EFFECTS OF INTERFACE SLIP ON FLOW SHEAR STRESS BETWEEN DIFFERENT MATERIALS
Published: 1 Jul 2016
Abstract: Interfacial instability is an unsteady-state process in which the interface located between layers varies locally in a transient manner. This instability develops in the co-extrusion mold, and can be correlated with a critical interfacial shear stress for a particular polymer. In this work, a multilayer film co-extrusion experiment was conducted to measure the flow pressure drops on the mold wall along the flow to evaluate the flow shear stresses. Two pressure sensors were set sequentially on the mold wall along the flow direction for measuring the flow pressure drops. Pressure drops in the flow would be used to calculate flow shear stress. Variations of shear stress are then used to analyze interface slipping occur in the multilayer film. Two combinations of Polycarbonate (PC) / Polymethylmethacrylate (PMMA) and Polypropylene (PP) / Polycaprolactam (PA) were used as the experimental materials. Extrusion rate was experimentally increased to raise the pressure within the flow. According to the experiment results, when shear stress reaches a certain threshold, a large number of interfaces cause interfacial slip, which leads to a decline in shear stress. Increasing the number of interfaces increases interfacial slip. Moreover, PP/PA co-extruded film is more likely to cause slippage than PC/PMMA co-extruded film, because of its poor binding force between PP/PA interfaces.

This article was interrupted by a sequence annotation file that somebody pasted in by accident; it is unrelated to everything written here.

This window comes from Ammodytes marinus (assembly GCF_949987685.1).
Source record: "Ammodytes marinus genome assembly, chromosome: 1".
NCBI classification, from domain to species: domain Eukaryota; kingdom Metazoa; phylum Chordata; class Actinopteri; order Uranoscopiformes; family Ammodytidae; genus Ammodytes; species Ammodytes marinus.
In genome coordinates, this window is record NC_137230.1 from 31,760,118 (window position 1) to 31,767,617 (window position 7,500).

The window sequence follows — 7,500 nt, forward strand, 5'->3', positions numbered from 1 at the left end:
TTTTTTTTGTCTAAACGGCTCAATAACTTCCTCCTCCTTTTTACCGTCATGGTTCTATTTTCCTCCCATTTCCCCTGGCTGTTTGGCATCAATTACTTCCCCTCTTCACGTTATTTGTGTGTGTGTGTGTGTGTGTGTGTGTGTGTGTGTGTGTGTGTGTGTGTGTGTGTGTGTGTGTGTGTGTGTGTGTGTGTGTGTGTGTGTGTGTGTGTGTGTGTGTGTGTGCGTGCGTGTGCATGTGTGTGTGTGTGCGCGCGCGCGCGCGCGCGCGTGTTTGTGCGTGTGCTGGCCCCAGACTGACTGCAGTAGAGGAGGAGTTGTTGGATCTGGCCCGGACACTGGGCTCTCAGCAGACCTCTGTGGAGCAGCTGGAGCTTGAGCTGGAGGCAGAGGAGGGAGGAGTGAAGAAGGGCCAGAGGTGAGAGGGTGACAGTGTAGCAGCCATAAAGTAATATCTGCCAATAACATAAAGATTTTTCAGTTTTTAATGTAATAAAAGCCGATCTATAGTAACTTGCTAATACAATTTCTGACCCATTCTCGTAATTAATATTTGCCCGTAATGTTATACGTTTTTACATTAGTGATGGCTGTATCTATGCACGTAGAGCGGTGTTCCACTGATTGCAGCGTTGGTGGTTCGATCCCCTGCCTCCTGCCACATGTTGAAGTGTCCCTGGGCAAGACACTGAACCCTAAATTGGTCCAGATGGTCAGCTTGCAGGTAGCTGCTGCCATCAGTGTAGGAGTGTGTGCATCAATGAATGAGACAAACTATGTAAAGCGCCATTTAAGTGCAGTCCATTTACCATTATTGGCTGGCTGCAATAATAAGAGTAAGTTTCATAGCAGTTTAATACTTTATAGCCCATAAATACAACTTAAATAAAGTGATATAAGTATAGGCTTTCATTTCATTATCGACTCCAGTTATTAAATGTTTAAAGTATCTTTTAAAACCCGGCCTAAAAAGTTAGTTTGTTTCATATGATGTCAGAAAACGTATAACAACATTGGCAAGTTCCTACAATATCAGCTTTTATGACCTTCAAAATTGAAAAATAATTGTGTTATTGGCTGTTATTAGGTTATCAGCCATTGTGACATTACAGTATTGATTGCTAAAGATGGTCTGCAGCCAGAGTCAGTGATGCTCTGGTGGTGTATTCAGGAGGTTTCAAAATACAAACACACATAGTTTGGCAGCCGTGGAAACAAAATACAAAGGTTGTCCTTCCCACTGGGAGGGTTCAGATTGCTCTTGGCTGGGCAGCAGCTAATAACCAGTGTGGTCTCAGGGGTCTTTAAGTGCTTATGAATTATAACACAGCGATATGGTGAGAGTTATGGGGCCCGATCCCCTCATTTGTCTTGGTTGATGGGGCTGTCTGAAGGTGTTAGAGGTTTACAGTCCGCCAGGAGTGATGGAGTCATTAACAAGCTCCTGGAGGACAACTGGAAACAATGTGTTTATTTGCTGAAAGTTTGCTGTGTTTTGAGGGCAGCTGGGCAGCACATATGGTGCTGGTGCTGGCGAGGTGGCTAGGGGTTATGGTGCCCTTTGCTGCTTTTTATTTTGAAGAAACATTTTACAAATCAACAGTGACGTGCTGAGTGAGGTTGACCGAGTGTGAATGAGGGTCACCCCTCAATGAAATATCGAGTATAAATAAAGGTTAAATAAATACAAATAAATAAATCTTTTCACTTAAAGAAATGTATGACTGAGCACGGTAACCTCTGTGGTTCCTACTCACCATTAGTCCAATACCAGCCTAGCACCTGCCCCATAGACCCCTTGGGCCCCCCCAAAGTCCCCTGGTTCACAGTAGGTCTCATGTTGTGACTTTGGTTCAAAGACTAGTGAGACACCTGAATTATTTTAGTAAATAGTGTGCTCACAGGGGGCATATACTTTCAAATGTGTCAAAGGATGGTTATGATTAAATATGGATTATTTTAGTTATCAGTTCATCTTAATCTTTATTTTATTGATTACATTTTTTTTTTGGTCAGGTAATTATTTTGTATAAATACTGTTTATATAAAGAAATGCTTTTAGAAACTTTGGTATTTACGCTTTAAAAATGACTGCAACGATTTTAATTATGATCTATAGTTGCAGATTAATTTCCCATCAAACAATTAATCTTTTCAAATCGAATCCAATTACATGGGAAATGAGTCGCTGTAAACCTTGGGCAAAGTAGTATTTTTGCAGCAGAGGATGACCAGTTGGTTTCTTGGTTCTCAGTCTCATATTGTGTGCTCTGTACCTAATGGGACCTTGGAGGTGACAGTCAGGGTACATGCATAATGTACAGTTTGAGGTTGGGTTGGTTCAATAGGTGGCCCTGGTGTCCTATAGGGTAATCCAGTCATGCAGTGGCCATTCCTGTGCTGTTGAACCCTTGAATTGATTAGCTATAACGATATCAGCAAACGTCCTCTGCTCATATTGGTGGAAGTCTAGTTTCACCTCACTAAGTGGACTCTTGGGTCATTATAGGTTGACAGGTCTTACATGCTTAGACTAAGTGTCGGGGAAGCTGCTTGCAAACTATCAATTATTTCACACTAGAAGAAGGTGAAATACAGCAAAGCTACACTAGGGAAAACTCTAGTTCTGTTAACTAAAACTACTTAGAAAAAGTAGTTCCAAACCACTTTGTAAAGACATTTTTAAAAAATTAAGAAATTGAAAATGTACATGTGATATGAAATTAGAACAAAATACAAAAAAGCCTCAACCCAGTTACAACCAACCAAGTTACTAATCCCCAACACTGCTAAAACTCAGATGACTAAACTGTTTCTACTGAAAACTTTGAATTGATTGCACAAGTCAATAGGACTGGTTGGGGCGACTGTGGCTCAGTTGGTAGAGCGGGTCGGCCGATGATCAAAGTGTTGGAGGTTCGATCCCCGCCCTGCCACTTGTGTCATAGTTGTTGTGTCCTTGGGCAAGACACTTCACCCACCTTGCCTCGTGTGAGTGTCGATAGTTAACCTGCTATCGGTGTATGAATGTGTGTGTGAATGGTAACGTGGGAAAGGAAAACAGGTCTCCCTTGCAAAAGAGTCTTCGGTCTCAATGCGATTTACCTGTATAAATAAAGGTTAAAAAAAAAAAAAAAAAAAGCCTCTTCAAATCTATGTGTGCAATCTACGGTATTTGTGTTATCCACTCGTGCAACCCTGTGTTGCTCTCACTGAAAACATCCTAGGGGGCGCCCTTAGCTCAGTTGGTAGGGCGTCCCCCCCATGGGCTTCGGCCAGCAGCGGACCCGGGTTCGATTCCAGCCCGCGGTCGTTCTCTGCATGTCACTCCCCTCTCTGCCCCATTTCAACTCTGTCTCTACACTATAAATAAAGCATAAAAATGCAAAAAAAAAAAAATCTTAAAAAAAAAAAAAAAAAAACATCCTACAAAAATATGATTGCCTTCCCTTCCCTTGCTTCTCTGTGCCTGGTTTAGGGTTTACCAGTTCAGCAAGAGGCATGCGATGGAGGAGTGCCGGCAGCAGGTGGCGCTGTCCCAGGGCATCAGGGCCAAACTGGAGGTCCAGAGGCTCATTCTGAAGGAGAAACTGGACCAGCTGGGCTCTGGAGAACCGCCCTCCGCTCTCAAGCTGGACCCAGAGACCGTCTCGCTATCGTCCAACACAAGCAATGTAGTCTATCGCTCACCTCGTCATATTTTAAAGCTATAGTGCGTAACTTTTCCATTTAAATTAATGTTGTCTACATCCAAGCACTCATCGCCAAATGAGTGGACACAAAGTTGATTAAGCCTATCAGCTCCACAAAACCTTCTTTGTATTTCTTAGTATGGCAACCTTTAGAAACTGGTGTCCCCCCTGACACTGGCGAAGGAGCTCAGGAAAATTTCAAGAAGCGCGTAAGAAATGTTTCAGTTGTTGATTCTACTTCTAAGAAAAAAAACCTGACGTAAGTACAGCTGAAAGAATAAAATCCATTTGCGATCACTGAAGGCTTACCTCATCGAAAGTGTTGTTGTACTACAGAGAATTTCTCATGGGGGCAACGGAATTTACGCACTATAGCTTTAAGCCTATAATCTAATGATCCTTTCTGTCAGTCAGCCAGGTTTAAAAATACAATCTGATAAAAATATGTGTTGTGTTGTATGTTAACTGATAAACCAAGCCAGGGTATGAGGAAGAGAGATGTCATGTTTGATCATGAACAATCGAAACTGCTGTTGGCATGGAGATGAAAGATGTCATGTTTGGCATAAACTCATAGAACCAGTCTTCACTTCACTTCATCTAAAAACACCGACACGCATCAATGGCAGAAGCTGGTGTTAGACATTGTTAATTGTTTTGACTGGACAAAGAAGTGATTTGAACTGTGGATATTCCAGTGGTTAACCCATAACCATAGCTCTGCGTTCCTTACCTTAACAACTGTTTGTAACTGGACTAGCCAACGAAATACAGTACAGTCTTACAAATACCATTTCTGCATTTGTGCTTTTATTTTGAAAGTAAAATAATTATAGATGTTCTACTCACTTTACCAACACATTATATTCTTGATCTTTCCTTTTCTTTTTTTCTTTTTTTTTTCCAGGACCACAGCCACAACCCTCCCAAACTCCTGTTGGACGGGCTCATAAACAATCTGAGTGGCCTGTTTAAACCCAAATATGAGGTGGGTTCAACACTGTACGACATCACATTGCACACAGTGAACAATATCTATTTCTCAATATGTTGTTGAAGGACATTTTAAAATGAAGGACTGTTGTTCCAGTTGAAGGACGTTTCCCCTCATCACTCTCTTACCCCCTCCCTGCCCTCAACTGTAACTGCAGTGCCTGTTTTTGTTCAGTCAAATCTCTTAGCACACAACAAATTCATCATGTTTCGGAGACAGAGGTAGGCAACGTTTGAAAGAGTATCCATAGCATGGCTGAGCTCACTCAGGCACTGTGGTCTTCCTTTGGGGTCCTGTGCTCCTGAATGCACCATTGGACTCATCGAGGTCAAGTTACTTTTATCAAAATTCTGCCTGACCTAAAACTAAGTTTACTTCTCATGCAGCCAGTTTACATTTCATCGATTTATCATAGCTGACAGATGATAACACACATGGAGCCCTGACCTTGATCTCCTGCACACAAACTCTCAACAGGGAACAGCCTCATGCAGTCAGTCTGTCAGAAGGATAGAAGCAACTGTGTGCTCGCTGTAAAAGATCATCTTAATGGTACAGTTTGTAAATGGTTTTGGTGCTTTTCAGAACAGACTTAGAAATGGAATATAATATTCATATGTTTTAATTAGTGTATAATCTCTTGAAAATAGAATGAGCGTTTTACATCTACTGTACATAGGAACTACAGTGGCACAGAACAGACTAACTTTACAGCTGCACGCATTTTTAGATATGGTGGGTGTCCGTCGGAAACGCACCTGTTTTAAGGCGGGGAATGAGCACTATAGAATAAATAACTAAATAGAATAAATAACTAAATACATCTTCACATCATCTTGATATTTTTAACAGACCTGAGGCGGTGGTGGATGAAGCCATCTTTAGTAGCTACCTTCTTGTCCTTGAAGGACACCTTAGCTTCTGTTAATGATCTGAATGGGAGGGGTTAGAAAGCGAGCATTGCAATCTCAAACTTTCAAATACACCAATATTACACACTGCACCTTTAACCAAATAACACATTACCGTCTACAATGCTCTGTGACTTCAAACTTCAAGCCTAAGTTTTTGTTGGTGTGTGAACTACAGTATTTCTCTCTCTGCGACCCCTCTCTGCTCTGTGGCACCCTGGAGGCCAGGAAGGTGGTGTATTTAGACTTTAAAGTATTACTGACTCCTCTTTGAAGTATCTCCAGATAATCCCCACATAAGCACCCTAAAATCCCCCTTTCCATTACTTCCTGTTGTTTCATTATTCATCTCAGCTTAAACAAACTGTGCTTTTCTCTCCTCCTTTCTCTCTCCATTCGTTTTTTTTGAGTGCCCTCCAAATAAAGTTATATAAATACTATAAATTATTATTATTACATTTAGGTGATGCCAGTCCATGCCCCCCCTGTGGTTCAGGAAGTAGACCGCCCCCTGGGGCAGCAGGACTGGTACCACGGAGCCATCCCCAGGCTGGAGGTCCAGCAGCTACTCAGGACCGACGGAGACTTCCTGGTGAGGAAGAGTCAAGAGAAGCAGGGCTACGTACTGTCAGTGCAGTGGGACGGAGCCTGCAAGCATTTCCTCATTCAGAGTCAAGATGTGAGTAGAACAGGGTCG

Keywords: co-extrusion, multilayer film, interfacial slip
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